Nothing defines Chinese New Year like fireworks. On the stroke of midnight, Beijing erupts in a riotous, deafening barrage of explosions that out-bangs any war zone.
This year's celebration, though, will carry ugly undertones of real war in the midst of rising tensions with neighboring Japan. On sale on the city's streets in advance of Saturday night's festivities is a box of pyrotechnics called "Tokyo Explosion."
Most fireworks here bear more benign names. "Golden Snakes Dancing Crazily" is expected to be popular, as Chinese welcome in the Year of the Snake. "Wish You Get Rich" and "Billionaire" play to traditional desires.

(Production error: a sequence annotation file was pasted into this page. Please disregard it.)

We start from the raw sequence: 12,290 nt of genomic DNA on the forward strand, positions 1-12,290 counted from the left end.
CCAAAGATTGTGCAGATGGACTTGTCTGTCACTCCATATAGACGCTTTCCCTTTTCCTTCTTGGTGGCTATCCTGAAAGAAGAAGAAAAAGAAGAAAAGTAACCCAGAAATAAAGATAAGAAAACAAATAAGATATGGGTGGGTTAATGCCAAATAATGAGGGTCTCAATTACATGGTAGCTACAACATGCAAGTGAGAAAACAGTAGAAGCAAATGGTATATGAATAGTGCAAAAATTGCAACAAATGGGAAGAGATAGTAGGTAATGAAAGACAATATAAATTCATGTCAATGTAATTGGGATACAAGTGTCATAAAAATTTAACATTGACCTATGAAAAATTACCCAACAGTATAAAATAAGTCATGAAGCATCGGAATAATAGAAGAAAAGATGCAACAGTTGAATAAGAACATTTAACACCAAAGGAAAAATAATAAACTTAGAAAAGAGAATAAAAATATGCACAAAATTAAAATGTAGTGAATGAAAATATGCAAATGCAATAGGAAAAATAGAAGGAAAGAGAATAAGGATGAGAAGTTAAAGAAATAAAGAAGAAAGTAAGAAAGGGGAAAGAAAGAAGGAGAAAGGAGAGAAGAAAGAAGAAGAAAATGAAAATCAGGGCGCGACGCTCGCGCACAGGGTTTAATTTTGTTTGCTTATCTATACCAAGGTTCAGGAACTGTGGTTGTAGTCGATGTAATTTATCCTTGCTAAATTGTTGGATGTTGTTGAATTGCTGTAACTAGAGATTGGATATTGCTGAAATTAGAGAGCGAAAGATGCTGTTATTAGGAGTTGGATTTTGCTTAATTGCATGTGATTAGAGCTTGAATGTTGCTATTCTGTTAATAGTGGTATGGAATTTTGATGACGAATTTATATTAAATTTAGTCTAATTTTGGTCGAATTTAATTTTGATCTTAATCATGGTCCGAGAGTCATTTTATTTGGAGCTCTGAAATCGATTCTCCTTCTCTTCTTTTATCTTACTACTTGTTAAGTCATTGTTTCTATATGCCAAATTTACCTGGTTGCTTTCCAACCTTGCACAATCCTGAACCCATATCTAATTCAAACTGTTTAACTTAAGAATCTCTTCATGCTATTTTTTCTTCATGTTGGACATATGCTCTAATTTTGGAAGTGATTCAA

But some manufacturers are seeking to profit from a seething undercurrent of anti-Japanese sentiment that has bubbled to the surface as a dispute with Japan over ownership of a group of uninhabited islands in the East China Sea grows increasingly bitter.
"I Love the Diaoyu Islands" is one such product, referring to the Chinese name for the islands. In Japan they are known as the Senkakus.
"Aircraft Carrier Shows China's Might" is another, celebrating the October 2012 launch of the Liaoning, China's first carrier, which has become a symbol of Beijing's growing military strength.